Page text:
The Department of Justice must unseal court documents related to a 2008 case.
Yahoo was one of the major tech companies listed as participants of the NSA's PRISM when news of the spying program first leaked. Since then, Yahoo has been one of many companies struggling to distance themselves from the controversial government initiatives, claiming that user privacy comes first. And while Yahoo has denied participating in PRISM, the company can now actually show proof that it fought against providing the government with user data thanks to a recent ruling by the U.S. Foreign Intelligence Surveillance Court, aka the FISC or "the secret court".
The Daily Dot reports that on Monday Yahoo won a court order (pdf) to make public its strenuous objection against providing the government with user data. This took place in a classified 2008 case conducted in a court under the Foreign Intelligence Surveillance Act (FISA). Until now, Yahoo was not allowed to reveal that it was involved in the case. The company protested against the government's order, saying it violated its users' Fourth Amendment rights against unreasonable searches and seizures.
But the court called Yahoo's concerns "overblown" and that "incidentally collected communications of non-targeted United States persons do not violate the Fourth Amendment." However Yahoo didn't stop there: it appealed the decision to the Foreign Intelligence Surveillance Court of Review, a three-judge appellate court established to review decisions of the FISC. Yahoo lost again and remained silent and compliant until Yahoo's involvement was revealed by the New York Times in July.
Following the leaked news, Yahoo filed a new motion of disclosure. Now as the government and tech companies are knee deep in PRISM controversy, the government agrees that additional information about the case can be released, including Yahoo's involvement. Thus, the Department of Justice now must unseal classified documents related to the case and Yahoo's objections. The decision was made by the same court that dismissed Yahoo's concerns over user privacy.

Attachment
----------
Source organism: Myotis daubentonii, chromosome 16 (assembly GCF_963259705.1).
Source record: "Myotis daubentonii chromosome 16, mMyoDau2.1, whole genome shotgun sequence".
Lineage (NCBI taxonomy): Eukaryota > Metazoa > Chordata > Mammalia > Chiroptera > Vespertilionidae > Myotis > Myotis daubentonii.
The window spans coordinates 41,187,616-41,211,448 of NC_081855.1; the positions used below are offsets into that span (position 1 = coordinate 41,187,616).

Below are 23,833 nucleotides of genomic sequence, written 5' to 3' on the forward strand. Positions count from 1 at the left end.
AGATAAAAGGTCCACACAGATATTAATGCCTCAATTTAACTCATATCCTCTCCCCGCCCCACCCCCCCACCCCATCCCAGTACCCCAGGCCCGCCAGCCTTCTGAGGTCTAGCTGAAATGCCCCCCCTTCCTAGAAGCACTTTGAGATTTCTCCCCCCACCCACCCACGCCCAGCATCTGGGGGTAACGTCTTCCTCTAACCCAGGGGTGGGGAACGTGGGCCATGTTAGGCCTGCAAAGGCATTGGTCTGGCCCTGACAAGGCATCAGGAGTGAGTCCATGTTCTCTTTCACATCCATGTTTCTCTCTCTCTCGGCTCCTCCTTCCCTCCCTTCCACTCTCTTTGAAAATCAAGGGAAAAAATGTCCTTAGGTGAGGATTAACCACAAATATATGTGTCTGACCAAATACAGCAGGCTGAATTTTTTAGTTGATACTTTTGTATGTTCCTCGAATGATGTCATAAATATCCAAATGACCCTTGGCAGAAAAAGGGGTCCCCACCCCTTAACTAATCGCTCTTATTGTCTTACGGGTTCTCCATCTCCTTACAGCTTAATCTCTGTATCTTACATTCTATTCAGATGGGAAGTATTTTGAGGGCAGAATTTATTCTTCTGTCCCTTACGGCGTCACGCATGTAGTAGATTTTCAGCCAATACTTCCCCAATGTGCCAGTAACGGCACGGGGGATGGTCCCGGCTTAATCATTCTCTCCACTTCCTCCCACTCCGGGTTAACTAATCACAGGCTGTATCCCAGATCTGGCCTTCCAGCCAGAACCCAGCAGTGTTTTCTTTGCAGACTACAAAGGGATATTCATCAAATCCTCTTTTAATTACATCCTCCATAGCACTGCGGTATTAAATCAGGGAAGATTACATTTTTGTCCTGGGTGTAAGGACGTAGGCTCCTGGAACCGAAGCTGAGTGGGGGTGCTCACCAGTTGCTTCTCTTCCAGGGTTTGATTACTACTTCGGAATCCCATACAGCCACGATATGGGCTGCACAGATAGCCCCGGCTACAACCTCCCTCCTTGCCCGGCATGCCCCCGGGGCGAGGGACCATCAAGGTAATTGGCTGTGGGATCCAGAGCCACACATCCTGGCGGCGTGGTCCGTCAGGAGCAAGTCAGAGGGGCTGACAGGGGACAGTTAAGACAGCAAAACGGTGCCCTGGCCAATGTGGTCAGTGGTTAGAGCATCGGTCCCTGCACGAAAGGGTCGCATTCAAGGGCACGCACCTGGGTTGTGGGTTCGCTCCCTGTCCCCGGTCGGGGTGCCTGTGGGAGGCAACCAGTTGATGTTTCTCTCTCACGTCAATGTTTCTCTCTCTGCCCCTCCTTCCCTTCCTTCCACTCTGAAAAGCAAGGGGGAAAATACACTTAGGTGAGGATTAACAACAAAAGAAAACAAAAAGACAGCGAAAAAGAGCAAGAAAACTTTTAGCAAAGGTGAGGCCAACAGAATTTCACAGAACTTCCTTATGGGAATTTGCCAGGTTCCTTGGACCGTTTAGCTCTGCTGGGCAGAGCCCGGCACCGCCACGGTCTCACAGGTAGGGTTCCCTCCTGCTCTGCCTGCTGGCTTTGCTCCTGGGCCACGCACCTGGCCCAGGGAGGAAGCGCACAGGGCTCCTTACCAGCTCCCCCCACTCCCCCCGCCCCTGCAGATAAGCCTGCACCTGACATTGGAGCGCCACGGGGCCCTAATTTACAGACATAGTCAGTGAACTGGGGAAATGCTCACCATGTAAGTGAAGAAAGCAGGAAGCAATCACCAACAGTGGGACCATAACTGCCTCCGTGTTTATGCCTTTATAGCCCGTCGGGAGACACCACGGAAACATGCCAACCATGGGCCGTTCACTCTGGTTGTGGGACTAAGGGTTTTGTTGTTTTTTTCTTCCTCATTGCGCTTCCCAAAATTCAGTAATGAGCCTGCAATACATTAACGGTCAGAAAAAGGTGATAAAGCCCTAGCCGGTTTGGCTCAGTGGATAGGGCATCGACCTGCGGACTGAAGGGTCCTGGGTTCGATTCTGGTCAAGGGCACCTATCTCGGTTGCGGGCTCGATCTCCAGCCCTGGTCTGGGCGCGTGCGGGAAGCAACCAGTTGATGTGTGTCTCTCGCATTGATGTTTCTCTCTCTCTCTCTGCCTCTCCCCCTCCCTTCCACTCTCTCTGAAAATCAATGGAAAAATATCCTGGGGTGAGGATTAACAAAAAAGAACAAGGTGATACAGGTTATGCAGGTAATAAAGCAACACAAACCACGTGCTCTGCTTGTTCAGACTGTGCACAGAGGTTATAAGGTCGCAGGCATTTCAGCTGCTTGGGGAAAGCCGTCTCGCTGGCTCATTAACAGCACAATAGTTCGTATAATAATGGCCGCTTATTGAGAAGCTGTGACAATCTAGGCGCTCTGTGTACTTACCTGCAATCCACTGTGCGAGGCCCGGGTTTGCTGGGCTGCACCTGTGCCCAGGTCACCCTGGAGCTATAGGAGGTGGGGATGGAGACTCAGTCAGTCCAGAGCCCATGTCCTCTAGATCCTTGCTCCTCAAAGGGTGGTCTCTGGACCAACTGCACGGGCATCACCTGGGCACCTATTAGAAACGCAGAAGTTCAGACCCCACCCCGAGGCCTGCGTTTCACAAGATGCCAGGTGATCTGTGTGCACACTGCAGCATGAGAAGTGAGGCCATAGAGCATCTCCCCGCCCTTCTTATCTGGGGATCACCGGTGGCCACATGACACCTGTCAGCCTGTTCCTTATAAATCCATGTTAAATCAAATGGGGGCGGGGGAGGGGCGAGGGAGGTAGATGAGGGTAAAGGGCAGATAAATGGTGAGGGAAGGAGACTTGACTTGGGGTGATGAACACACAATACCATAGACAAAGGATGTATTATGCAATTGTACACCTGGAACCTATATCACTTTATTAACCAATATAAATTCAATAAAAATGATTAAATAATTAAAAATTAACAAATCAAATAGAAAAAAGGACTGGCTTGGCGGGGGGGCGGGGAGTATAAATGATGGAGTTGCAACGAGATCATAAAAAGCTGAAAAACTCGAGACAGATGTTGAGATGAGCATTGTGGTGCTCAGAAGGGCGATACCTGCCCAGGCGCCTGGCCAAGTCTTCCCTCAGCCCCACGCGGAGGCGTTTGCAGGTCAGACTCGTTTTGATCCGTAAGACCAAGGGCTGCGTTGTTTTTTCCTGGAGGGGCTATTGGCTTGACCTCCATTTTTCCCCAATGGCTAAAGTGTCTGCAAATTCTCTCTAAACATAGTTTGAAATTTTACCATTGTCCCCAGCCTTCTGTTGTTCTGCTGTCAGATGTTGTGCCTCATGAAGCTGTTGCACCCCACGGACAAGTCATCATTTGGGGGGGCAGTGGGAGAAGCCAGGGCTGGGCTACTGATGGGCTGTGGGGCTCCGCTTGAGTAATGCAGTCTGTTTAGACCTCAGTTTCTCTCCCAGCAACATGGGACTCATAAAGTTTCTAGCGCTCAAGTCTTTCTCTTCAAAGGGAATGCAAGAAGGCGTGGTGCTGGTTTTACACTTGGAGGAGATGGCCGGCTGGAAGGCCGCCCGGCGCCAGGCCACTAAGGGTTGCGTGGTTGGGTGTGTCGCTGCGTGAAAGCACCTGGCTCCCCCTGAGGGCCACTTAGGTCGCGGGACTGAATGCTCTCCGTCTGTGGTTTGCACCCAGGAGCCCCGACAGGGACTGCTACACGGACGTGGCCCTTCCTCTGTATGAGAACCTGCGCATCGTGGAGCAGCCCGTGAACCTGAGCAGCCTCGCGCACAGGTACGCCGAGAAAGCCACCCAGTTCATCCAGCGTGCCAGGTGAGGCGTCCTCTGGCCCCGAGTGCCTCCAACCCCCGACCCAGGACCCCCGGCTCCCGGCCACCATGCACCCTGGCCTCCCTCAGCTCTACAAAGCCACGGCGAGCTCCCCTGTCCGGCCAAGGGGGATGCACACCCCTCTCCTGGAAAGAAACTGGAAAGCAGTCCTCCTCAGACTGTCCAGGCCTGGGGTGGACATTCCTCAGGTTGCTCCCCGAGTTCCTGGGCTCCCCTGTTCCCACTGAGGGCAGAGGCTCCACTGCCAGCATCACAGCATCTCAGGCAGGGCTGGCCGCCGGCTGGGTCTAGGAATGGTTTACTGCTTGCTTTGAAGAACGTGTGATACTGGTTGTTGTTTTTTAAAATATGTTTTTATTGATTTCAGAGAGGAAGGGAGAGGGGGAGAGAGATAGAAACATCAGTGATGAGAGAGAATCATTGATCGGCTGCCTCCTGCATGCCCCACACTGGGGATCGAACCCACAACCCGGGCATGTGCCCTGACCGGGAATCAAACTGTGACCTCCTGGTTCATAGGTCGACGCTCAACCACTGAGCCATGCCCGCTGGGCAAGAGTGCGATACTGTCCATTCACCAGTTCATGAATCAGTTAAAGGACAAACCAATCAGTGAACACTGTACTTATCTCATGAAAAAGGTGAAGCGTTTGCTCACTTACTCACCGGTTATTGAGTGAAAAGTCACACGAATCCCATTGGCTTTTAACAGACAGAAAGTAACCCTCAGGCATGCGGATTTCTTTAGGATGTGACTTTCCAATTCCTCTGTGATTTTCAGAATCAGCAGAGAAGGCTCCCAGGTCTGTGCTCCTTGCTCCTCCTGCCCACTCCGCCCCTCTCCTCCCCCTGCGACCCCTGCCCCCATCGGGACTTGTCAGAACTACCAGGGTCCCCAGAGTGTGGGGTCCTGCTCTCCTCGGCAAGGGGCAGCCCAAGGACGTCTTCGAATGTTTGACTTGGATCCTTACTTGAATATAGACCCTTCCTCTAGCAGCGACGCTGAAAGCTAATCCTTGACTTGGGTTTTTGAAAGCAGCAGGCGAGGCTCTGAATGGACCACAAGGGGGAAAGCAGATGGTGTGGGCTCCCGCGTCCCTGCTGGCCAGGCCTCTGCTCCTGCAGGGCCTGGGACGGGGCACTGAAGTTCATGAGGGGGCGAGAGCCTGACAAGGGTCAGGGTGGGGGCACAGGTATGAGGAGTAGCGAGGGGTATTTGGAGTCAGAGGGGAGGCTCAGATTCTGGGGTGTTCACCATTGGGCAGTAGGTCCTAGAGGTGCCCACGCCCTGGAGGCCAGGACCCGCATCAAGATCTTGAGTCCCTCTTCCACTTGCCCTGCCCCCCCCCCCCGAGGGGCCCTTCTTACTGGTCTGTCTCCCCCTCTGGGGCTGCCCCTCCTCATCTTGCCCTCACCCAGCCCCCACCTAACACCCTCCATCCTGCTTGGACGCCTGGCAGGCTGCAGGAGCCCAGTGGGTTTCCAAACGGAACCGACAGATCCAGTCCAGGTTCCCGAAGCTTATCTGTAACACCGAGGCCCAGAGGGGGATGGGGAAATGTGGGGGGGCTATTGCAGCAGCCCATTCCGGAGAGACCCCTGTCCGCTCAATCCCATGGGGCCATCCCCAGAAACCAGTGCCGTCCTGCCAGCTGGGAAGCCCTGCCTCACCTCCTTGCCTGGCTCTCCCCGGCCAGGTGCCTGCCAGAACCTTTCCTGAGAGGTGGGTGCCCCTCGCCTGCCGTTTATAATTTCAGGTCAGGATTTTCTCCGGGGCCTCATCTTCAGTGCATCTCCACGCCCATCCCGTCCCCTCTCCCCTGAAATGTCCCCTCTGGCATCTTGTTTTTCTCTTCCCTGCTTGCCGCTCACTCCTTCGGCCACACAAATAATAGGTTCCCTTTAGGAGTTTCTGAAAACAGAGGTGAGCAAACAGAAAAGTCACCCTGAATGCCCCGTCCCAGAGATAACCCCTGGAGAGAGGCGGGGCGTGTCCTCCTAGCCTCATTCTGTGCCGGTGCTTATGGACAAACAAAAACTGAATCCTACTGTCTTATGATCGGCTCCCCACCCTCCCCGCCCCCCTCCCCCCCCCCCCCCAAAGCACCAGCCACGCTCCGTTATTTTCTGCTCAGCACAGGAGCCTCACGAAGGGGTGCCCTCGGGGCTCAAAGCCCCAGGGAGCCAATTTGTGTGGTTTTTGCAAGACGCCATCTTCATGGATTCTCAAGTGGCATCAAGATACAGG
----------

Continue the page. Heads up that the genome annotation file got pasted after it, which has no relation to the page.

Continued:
"The Government shall conduct a declassification review of this Court's Memorandum Opinion of [Yahoo's case] and the legal briefs submitted by the parties to this Court," the ruling read. "After such review, the Court anticipates publishing that Memorandum Opinion in a form that redacts any properly classified information."
Naturally Yahoo is pleased with the new court order. "We’re very pleased with the decision by the Foreign Intelligence Surveillance Court (FISC) ordering the government to conduct a declassification review of the Court’s Memorandum of Opinion of April 25, 2008, as well as the legal briefs submitted," the company stated. "Once those documents are made public, we believe they will contribute constructively to the ongoing public discussion around online privacy."
Yahoo's win in the FISC was seen by a major victory by the Electronic Frontier Foundation, and has thus given the search engine company a gold star.
"Yahoo went to bat for its users – not because it had to, and not because of a possible PR benefit – but because it was the right move for its users and the company," the EFF stated. "It’s precisely this type of fight – a secret fight for user privacy – that should serve as the gold standard for companies, and such a fight must be commended."
The EFF points out that it's possible more companies have challenged this secret surveillance, but the public currently isn't aware of it. Given that Yahoo was under a gag order since 2008, it's likely Microsoft, Apple, Facebook and other tech companies connected to PRISM are under a gag order as well.